Debbie Riddle’s ridiculous legislation would block trans people from public restrooms — and more
This isn’t the first time I’ve had problems going to the bathroom. When I was 21 years old, I worked in an office complex. I was openly transgender and an activist for six years already. The whole town knew about me.
Employees at the water cooler, their Dixie cups overflowing with gossip, talked about that “tranny” they hired over in Building III. My coworkers filed complaints about bathroom use.
I was banned from the ladies’ room by human resources because my presence was “threatening.” They forced me to use the men’s rooms, but the men weren’t having it either. So, where did they expect me to go? I use the bathroom for one thing only. To pee. And that other thing. That’s two things.
Confused, embarrassed and about to burst from that gallon of tea I downed earlier, they allowed me a women’s bathroom on the very opposite end of the complex.
I figured the situation would change when I got my new birth certificate. It was the first time I’d been elated to get an F on a paper. The surgeries had ended in April that year and I was waiting for New Hampshire to mail it.
My smile was Texas-sized when I presented my bathroom pass to HR. No longer a half-citizen, I was a card-carrying member of the female demographic. I would urinate freely in the women’s bathroom. My bathroom.
It crushed my soul when they told me to keep using the same bathroom. I continued to do the potty dance, running at full speed, for as far as the building walls allowed.
A month later, they called me in for a surprise exit interview and fired me. My work allegedly suffered because I spent all my time running across the building to use the bathroom.
Now, you may think, “Why not simply give in? It can’t be worth all that just to use a door with a dress on it. You were a dude once. You used the men’s room all the time. Just go pee and get on with your day.”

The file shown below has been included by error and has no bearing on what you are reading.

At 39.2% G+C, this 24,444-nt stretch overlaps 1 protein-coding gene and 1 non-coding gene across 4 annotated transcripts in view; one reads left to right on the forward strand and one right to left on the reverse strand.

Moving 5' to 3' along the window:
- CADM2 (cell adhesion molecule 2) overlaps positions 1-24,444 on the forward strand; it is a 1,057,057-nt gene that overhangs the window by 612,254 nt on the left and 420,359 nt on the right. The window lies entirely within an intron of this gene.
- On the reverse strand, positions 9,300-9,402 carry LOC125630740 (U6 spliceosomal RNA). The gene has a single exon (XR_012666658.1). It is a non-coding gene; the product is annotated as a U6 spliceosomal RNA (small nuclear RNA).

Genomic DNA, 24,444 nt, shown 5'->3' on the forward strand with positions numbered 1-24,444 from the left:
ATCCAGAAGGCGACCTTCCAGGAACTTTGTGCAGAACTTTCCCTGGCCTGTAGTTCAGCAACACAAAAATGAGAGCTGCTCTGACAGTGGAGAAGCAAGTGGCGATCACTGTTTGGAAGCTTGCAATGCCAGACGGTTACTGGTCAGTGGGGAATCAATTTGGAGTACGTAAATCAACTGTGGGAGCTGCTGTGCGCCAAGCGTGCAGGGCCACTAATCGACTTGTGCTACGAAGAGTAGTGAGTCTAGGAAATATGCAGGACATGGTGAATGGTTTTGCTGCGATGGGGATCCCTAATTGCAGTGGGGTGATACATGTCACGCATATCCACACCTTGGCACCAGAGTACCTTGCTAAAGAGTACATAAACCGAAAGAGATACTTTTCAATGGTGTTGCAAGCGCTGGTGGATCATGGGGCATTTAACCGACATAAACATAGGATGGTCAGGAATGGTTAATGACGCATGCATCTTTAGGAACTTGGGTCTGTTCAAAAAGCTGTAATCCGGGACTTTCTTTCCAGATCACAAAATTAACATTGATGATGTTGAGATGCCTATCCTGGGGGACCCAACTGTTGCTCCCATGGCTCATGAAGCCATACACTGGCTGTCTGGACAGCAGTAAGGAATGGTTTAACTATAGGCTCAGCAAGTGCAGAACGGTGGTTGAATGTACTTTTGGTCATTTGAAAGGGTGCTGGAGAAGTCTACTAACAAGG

It was not my choice that I was born wrong. I had a proverbial tumor removed — a necessary surgery because it was killing me. I’m not simply some “guy” who can’t pee standing up anymore. I’m a woman, and I will be treated with dignity.
I’ve legally used women’s bathrooms for the past 15 years now. Transgender people aren’t such a rarity in public anymore. Fewer and fewer feel the need to hide so fiercely. We asked society to give us the same respect they would give any other human being, and so far, they’re responding fairly well.
Despite this progress, and my 15-year, near-perfect record of using the toilet like a big girl, Rep. Debbie Riddle has proposed House Bill 1748, an amendment to Texas’ Health and Safety Code, in the Texas Legislature.
Paragraph B of this bill explains that a building’s management faces felony charges for allowing anyone older than 7 to repeatedly use the “wrong” bathroom.
Paragraph C hands out Class A misdemeanors directly to the person using the facilities if they are older than 13.
Even if telling a full-grown woman where to pee weren’t offensive, this is still an amendment to the Health and Safety Code — a law that would legally designate the differently-gendered a public health hazard. Telling people where to pee when you only have two doors is offensive and confusing. Genders don’t fit within a couple designations.
Debbie Riddle answers this “problem” in Paragraph E:
“For the purpose of this section, the gender of an individual is the gender established at the individual’s birth or the gender established by the individual’s chromosomes. A male is…”
On second thought, I’ll save you the boredom and summarize. According to the bill, everyone is either male or female genetically. Identity confusion, surgical alterations, presentational differences or genetic variations be damned — Y chromosomes belong to men and women have the X chromosome market cornered.
In short, Debbie wants to keep transgender people out of her bathrooms, like my former coworkers.